Posts Tagged With: UK

Daddy/Daughter Stuff

almscliffescene
The other night, we went to the Banff Mountain Film Festival. I’ve been before, and these extreme adventure films usually do one of two things – they either make me feel depressed and inadequate because I don’t do any extreme adventure things and I’m not outdoorsy enough, or they inspire me to get outdoors, travel more, and spend more time with the kids.
This year’s crop of films did both, as usual, but weirdly, the one I found most inspiring was Spice Girl – a film about a little blond UK rock climber. I say “weirdly” because rock climbing is something I would never do. But I always loved to watch Dev rock climbing, and I love the places in the UK where the rock climbing happens. Almscliffe Crag, Otley Chevin, Stanage Edge, Ilkley, Malham Cove…places like these are so stunningly wild and beautiful that you don’t need to be a climber to enjoy and appreciate them.
Rock Climbing is a fascinating sport that demands such physical strength and agility, but also an incredible amount of mental clarity, stamina, and courage. Because if you fall off, you get hurt. I guess thats why it provides such an adrenalin rush, and pushes people to do things that are more and more difficult and dangerous. I really admire that in climbers. But the other thing climbing does is inspire a love of nature and the outdoors. And I want that for our kids, whatever their interests.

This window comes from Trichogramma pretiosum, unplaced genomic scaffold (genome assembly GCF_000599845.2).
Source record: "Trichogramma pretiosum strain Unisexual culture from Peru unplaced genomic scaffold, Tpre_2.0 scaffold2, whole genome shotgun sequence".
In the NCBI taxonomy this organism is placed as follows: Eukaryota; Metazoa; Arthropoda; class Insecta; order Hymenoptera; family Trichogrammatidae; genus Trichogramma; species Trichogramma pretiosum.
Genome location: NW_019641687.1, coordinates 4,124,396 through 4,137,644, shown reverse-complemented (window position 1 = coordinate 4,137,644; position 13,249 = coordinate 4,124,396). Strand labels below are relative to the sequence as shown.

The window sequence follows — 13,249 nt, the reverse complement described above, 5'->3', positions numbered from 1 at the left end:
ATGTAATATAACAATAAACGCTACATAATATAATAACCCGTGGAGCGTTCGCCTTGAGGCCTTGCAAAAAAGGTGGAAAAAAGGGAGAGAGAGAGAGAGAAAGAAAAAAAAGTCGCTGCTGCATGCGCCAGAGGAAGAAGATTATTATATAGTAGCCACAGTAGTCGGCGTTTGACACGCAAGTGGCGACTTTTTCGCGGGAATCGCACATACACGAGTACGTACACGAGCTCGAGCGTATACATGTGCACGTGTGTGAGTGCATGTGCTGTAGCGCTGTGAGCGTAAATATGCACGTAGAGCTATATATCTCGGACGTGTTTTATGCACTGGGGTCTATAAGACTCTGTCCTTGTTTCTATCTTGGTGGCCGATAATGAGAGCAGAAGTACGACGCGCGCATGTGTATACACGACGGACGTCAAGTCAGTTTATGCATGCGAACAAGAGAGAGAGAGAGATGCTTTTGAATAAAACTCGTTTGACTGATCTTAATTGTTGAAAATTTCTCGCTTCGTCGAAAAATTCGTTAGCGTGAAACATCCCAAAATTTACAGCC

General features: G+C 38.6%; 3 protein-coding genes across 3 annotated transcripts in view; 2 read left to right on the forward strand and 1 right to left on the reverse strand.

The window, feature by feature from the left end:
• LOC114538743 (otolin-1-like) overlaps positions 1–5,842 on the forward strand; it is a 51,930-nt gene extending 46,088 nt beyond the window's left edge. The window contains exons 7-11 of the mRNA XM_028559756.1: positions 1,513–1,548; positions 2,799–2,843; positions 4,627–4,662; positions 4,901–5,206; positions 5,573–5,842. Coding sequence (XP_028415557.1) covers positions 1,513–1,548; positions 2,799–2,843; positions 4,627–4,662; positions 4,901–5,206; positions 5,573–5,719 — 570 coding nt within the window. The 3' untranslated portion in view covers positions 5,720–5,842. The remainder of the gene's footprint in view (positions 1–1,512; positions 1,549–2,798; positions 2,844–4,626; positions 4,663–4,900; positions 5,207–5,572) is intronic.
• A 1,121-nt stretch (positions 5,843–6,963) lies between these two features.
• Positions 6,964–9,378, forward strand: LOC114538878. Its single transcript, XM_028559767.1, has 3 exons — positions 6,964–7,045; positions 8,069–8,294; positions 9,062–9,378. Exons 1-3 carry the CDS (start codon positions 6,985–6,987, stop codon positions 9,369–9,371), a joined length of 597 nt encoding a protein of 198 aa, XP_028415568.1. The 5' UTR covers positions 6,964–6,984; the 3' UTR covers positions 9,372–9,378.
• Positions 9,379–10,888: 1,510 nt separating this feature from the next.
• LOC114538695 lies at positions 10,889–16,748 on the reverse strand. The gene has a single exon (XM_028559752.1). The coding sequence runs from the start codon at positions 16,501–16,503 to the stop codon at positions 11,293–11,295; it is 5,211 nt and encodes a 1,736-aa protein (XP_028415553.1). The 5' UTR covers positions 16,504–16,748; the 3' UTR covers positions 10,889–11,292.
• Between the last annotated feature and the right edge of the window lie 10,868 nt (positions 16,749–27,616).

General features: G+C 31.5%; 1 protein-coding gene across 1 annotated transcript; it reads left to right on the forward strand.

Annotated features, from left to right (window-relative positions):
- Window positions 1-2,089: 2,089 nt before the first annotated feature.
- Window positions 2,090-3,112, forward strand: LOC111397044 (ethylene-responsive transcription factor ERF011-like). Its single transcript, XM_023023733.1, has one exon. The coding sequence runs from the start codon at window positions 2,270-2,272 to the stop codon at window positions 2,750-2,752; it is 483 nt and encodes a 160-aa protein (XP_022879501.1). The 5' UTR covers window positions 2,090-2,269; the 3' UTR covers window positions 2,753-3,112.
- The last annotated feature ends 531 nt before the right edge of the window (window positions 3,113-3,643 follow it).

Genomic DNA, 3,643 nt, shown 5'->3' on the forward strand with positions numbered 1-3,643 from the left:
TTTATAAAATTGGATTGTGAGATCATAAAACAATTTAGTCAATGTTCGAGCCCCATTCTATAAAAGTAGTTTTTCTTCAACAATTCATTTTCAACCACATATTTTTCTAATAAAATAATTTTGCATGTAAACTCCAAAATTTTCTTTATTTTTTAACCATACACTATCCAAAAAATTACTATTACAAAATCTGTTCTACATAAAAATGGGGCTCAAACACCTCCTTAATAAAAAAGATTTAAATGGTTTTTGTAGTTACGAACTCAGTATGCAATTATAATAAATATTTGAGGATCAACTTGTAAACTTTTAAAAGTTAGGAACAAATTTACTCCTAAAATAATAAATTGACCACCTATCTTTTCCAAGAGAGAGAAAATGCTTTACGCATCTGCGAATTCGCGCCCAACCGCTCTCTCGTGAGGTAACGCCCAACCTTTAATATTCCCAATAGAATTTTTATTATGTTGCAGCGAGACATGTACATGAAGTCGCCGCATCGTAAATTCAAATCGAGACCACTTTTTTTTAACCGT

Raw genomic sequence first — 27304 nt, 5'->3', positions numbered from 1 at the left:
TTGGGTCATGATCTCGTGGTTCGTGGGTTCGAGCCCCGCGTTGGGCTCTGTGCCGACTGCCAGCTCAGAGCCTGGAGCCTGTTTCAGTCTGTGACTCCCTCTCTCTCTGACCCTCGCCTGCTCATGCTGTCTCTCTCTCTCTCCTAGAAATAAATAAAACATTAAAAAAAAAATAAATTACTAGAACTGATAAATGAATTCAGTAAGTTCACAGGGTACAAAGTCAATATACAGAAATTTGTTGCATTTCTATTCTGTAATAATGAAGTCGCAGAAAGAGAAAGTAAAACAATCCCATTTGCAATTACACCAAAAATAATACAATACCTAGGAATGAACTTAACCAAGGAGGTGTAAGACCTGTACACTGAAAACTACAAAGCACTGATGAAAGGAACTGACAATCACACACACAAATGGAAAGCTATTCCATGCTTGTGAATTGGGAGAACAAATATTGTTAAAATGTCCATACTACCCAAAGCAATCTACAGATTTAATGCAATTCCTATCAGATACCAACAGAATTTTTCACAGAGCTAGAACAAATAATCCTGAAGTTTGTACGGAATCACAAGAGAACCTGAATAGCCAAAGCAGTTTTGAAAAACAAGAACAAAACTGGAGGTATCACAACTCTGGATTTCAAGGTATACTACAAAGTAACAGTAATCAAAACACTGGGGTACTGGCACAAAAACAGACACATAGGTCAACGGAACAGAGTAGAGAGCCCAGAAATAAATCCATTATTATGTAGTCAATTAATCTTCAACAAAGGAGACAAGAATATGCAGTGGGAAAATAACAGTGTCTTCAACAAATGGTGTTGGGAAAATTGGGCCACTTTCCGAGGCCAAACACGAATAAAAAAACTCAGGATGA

Anyway, I think part of the reason this film moved me so much was the unexpectedness of this hardcore traditional climber being the pretty little blond – gotta love smashing the stereotypes. And also, the relationship she had with her father through climbing. It makes me think of our middle daughter, and the relationship she could have with her dad through climbing. If we lived near any rocks. Or even a climbing wall. She has always loved the idea of climbing, and unlike her mother, she has no fear of heights whatsoever. She had a little bit of an opportunity to experience climbing while we travelled, and even a bit of what I would call “extreme hiking” at places like Carancas Gorge in the Pyrenees (when she was the only one brave enough to follow her father around a crazy ledge about 1000 feet up).
Our little Island does not offer much in the way of rock. Sandstone cliffs are a bit on the crumbly side. Don’t get me wrong – it offers many many things, and that’s why we live here, but it definitely limits any fulfillment of a passion for climbing. So, what to do? How to help cultivate that climber/climber’s daughter relationship in our own family? I’m thinking we might have to take a few road trips to The Mainland this summer! Find some rocks for our own little Spice Girl to climb with her daddy!
almscliffed1
almscliffe2
pyreneesddchevin1chevindd20130326-200106.jpggorgedarrgorge-6almsclifferoap
Advertisements
Categories: Uncategorized | Tags: , , , , , , , , , , , , , , , , | 5 Comments

What Was Your Favourite Part?

It has been some time since the last blog post, but I have been re-inspired since returning home by the number of people who have told me how much they enjoyed reading it. It’s funny to run into acquaintances, friends, and neighbours who have been reading along with our travels, because you never really know who’s out there while you’re actually writing. And when you see people for the first time, it really changes that initial conversation completely. You start in a totally different place.
People who have followed the blog ask about a specific place, or tell me how much they could relate to a certain post, or how much they laughed over me hiking in the Pyrenees in flip-flops, for example. Because they know where we were, they know which parts were good, and which were not so good. They understand the joy, or the frustration, of the experiences that moved me to write.